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ArduTouch Puts Way-Cool Sounds in Your Hand

David Battino

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In this month’s “Bat Utility Belt,” columnist David Battino solders up a fuzzy little synth that delivers unique sounds for less than $30 (video above).

It’s oddly satisfying to learn that Mitch Altman, inventor of the keychain remote that silences other people’s TVs, also designed a sweet little synthesizer. You may remember his TV-B-Gone as the gadget that got a mischievous tech blogger banned for life from the Consumer Electronics Show. Altman’s ArduTouch is a DIY synth based on an Arduino-compatible chip. It’s an ideal project for beginning makers, yet deep enough for more adventurous musicians. And if you’re curious, as I was, to explore Arduino programming, you can dive right in thanks to the included ArduTouch synthesis library.

The lavishly illustrated assembly guide (PDF) is easy to follow—probably the friendliest DIY directions I’ve seen. (As Altman recounts in this TED talk, he travels the world teaching people how to build electronic projects, and his love for makers shows.) Best of all, the ArduTouch gives you loads of unique sounds for just $29.99, making it another great fit for the Bat Utility Belt series.

Figure 1: The ArduTouch kit has just a handful of parts; its personality comes from the variety of synth “sketches” you can load over USB. 

Ardu Experienced?

Arduino is a hardware/software platform designed to help people build interactive electronic projects. For the ArduTouch, Altman combined an Arduino Uno clone with an amplifier chip and a capacitive-touch keyboard. (He was inspired by the Stylophone.) Other controls include two buttons (plus a reset button) and two knobs.

The kit comes with a small monophonic speaker and a 3.5mm stereo audio output jack. In this video clip, I’m playing the pre-installed Thick softsynth through external stereo speakers. Thick features four layered sawtooth waves tuned to fifths and octaves, with different portamento on each. The knobs adjust the portamento speeds. The red buttons switch octaves when clicked, or alternate between unison and spread tuning when held.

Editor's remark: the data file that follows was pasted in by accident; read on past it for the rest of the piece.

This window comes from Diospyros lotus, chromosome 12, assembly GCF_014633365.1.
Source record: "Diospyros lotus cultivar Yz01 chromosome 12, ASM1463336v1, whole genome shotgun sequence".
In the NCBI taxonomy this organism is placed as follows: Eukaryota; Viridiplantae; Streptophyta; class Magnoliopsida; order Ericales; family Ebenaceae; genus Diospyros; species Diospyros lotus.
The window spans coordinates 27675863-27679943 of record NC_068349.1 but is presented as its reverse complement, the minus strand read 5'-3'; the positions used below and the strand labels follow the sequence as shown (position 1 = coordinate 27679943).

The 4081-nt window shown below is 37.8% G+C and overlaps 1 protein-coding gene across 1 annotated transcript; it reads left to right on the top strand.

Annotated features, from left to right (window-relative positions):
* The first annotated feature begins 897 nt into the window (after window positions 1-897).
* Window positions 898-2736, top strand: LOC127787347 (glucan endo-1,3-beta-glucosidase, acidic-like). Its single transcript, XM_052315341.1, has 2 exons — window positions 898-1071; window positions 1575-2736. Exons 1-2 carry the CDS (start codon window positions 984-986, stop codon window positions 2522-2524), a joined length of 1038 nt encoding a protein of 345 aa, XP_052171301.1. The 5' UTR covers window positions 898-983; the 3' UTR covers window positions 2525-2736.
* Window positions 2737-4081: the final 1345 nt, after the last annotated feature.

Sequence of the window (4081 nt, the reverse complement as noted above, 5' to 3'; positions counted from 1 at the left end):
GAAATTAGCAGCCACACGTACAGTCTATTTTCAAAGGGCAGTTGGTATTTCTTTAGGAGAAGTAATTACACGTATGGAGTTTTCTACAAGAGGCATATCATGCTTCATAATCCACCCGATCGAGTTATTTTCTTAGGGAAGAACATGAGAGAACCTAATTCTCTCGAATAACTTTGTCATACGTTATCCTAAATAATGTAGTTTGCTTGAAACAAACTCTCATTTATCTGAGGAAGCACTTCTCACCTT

“Ironing out” my ArduTouch with the Thick softsynth. I attached the speaker with longer wires so I could mount it in the lid of this GPS case.

Building It

Don’t be afraid if you’ve never soldered; the assembly manual is lovingly detailed. There’s even a link to Altman’s free Soldering Is Easy comic book. I assembled my ArduTouch in about an hour. 

After playing with it for a while, I made two changes. First, I Velcroed the AA battery pack to the bottom of the circuit board to make the synth self-contained. Next, I replaced the speaker wires with header pins, and soldered two female Dupont wires to the speaker. (These are the “innie” version of the tiny patch cables used by the Korg Volca Modular.) That lets me detach the speaker for even more compact travel setups, or swap in different speakers.

Sketch Me a Sound

The back edge of the ArduTouch has a 6-pin header you can use to load new softsynths and other Arduino sketches. You’ll need the Arduino software (a free download) and a USB-to-FTDI cable. A coworker had a generic USB-FTDI adapter, so I used another bunch of female-female Dupont wires to make my own cable. In the process, I almost burned up the adapter, because it was configured to inject power into one of the pins. Unhooking that wire fixed things, but next time I’d just buy the $6 cable from Cornfield Electronics.

After I selected the correct port in the software’s Tools menu, uploading new sketches to my ArduTouch took seconds. There are currently nine synth sketches, ranging from sound effects to drum machines. Several include arpeggiators and random melody generators. All are free downloads (scroll down the page).

My favorite is Dronetic, which triggers various evolving drones when you first touch one of the “white” keys, and then lets you solo over the top with a fuzzy lead sound. I found its low-fi quality paired well with my smoother-sounding Korg Kaossilator:

Here my ArduTouch is running the Dronetic sketch (softsynth) and Borea preset. The Kaossilator is set to a D Aeolian scale. Note that the keys on the ArduTouch don’t match the traditional notes.

The Dronetic synth is surprisingly malleable. The two red buttons call up nine different mappings for the two knobs. These range from ADSR settings for the lead voice to autowah speed for the dual drones. I compiled some performance tips here (PDF). I did notice one downside: Dronetic produced a loud whine at 6kHz, with a softer one at 12kHz. I notched them out of the video to save your ears.

Touch This Guy

Building my own instrument was satisfying, and I’m looking forward to personalizing it even more by writing my own softsynths to run on it. Altman promises, “The ArduTouch Library contains everything you need to start creating your own synthesizers. It comes with a sequence of example sketches. Read through these and try them! As well as being way-cool synthesizers, they serve as good tutorials on how to create your own synthesizer sketches for ArduTouch.” 

In fact, after wrapping up this column, I’m aiming to teach my ArduTouch to sing with the Arduino Talkie library. It’s a great time to turn off a TV and turn on a synth.

This ArduTouch is ready for its closeup.

What’s in Your Utility Belt?

The Bat Utility Belt series covers surprisingly useful synth gadgets that cost less than $100. Got a tip? Post it on FacebookInstagram, or Twitter and tag your nomination #BatUtilityBelt. You can also reach me through Batmosphere.com.

If I feature your submission in an upcoming column, you’ll win a free subscription to Synth and SoftwareOh, wait—that’s free already. Chip in!

Website: Cornfield Electronics 

Price: $29.99

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